Historic towed Boeing 707 to be scrapped in Hamburg
A historic Boeing 707 that was kept at Hamburg Airport was towed through the airfield. Tomorrow, work will begin on scrapping the aircraft before the parts go to auction later this year. An unsuccessful effort to save the plane raised € 8,000 ($ 9,750) to pay for the cost of storing and maintaining the plane.
There are very few intact Boeing 707s left on the planet. Unfortunately, the number continues to drop. Last month, work began on scrapping another Boeing 707 in Lufthansa colors, located at the former Berlin Tegel Airport. Today, a Lufthansa Boeing 707 is about to meet its fate.
One last trip
Today, after 60 years, the Boeing 707 formerly registered D-ABOD begins its last trip. The trip began with a tug that picked up the aircraft from where it was parked at the edge of the airfield. The trip began on grass before the aircraft reached the end of runway 05-23.
The aircraft was then driven onto the runway, before leaving it on taxiway A1. He was then lowered from taxiway Z1 to position 65. According to the group that had tried to save the plane, he will remain there until tonight. After that, it will be towed a short distance down the south ramp to stand 48. Here it is to be dismantled, according to reports.
after 61 years, the last trip of @lufthansa # B707 D-ABOD at the scrap corner of Hamburg airport today, dismantling will start tomorrow 😥- what a pity!
the end of the last B707-430 with RR Conways… pic.twitter.com/bINOp4YIdZ
– Dirk Grothe | Aeronautical photography (@ digro65) June 9, 2021
Once the plane is scrapped it will live, but not as many had hoped. Dechow will be enlisted to sell parts of the aircraft deemed particularly interesting. These could include things like the airplane controls. The rest will be recycled.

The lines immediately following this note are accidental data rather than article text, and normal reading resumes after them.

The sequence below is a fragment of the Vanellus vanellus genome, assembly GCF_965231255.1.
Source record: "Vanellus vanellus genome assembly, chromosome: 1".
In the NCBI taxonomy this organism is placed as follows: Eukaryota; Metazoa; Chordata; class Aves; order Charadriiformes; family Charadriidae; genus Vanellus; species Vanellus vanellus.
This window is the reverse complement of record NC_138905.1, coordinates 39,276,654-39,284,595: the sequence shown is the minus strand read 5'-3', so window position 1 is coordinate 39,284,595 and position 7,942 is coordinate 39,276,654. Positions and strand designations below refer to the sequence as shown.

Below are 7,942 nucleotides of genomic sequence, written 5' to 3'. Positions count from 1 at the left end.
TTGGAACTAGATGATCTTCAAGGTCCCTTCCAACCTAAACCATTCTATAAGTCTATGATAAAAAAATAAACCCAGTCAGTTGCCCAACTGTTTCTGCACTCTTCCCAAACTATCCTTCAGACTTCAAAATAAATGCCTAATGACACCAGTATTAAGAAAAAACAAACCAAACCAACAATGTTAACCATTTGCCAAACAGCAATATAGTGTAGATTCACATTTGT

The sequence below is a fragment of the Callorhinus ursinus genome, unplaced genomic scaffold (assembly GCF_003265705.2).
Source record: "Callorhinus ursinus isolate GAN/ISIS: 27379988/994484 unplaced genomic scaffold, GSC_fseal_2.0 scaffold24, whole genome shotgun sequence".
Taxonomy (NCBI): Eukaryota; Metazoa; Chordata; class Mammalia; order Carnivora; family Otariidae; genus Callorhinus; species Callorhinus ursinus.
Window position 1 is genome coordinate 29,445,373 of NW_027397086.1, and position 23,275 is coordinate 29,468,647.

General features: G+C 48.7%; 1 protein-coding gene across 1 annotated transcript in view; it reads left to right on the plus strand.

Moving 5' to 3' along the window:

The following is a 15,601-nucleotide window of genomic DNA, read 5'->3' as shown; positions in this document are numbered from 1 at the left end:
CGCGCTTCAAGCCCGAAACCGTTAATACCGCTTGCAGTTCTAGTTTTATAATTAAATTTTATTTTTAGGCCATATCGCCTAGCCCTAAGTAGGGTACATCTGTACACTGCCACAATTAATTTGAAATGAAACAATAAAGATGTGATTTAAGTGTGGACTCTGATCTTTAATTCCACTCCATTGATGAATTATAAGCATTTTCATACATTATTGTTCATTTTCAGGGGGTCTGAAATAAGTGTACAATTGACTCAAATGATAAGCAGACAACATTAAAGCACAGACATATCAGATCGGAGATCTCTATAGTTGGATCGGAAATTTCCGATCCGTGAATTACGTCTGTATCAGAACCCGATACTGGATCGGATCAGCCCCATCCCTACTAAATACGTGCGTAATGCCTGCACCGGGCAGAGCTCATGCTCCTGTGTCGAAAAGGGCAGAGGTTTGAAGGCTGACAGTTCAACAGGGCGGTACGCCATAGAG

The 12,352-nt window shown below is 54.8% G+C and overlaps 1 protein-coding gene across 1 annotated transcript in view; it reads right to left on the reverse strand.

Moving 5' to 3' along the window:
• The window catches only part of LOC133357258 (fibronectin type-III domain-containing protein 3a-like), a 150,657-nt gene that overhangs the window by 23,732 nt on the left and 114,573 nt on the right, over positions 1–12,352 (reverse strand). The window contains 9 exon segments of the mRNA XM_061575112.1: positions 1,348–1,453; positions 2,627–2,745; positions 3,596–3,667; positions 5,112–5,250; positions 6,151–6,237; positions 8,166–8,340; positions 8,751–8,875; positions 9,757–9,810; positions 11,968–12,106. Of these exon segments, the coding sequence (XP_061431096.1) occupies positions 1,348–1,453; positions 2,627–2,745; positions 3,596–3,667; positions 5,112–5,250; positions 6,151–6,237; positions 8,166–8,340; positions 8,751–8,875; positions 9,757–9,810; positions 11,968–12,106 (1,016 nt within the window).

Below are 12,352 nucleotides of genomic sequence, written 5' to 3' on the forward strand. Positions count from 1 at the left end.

How did Hamburg end up with the 707?
So how did Hamburg end up with a 60-year-old Boeing 707? After 15 years with Lufthansa, the plane had already made its last flight. Despite this, he remained with Lufthansa. The aircraft was transferred to Lufthansa Technik who used it for training for another 15 years.
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At 40, the plane was too old to train Lufthansa employees. Again, rather than being discarded, he got another life. Hamburg Airport bought the jet from Lufthansa Technik for just € 1 ($ 1.22), in an attempt to preserve the plane. Unfortunately, time caught up with the old one, with Hamburg making the decision to scrapped the aircraft as maintenance costs had become too high.
In Hamburg, the plane served as a film set, with an appearance in Bend It Like Beckham. At the time, it was in a special Hamburg Airport livery as it was also used as a museum piece in the installation. When dismantled, the aircraft will do so in the Lufthansa livery in which it was delivered, in 1960.
What do you think of the decision to scrap the ex-Lufthansa Boeing 707? Let us know what you think and why in the comments below!